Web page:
HemoDefend-BGA can rapidly remove more than 99% of anti-A and anti-B antibodies from plasma to create a “universal plasma” that could be administered to anyone, irrespective of blood type, while maintaining critical coagulation activity, according to a news release.
The agreement with the U.S. Army Medical Research Acquisition Activity (USAMRAA) is a two-year SBIR sequential Phase II contract valued at just shy of $1.1 million.
Currently, the HemoDefend-BGA adsorber is not approved in the U.S. or elsewhere. Recently, CytoSorbents completed Phase I and Phase II STTR contracts worth approximately $1.15 million with researchers at Penn State University, having already received approximately $7.3 million across multiple contracts from government agencies.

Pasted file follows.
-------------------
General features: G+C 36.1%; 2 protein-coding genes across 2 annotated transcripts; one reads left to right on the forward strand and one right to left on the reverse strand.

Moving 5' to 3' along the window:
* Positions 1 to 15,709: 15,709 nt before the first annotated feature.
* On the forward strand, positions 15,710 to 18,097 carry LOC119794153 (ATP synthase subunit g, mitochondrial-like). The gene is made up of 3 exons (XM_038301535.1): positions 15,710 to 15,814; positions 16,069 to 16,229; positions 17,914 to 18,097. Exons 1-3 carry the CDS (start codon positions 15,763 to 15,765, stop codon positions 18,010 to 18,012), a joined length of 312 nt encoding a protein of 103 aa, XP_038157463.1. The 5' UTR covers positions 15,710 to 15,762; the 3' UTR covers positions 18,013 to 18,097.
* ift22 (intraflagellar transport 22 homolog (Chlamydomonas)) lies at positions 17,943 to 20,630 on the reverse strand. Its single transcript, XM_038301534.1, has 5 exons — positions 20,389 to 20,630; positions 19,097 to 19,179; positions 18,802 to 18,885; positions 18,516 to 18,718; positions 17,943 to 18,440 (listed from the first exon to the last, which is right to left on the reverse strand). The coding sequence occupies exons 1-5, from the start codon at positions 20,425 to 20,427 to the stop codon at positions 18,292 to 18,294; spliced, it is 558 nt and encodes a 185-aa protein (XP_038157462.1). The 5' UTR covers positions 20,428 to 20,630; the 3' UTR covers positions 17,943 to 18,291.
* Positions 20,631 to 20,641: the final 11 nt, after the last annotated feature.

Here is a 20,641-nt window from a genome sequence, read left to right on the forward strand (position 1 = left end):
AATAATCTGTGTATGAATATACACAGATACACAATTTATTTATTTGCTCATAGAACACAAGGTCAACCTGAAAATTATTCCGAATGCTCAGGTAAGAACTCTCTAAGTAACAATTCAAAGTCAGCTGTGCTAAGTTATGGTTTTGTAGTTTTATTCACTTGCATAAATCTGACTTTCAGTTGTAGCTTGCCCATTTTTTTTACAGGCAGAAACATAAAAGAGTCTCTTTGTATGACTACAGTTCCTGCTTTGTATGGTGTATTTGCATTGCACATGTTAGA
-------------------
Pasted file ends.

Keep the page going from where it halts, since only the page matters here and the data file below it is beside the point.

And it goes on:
“We are grateful for the U.S. Army’s ongoing support and funding of our blood group antibody (BGA) adsorber technology,” CytoSorbents director of biology and principal investigator Maryann Gruda said in the release. “Widespread availability of universal plasma is expected to help save lives through faster emergency treatment that does not require blood typing, while providing substantial cost savings with simpler storage and distribution logistics. This award is focused on optimizing materials and manufacturing methods to rapidly achieve a commercially desirable product.”
“We thank the U.S. Army and Department of Defense for their continued support of our HemoDefend-BGA program,” added CytoSorbents CEO Dr. Phillip Chan. “These funds are expected to help us accelerate development of this product to make universal plasma a reality.”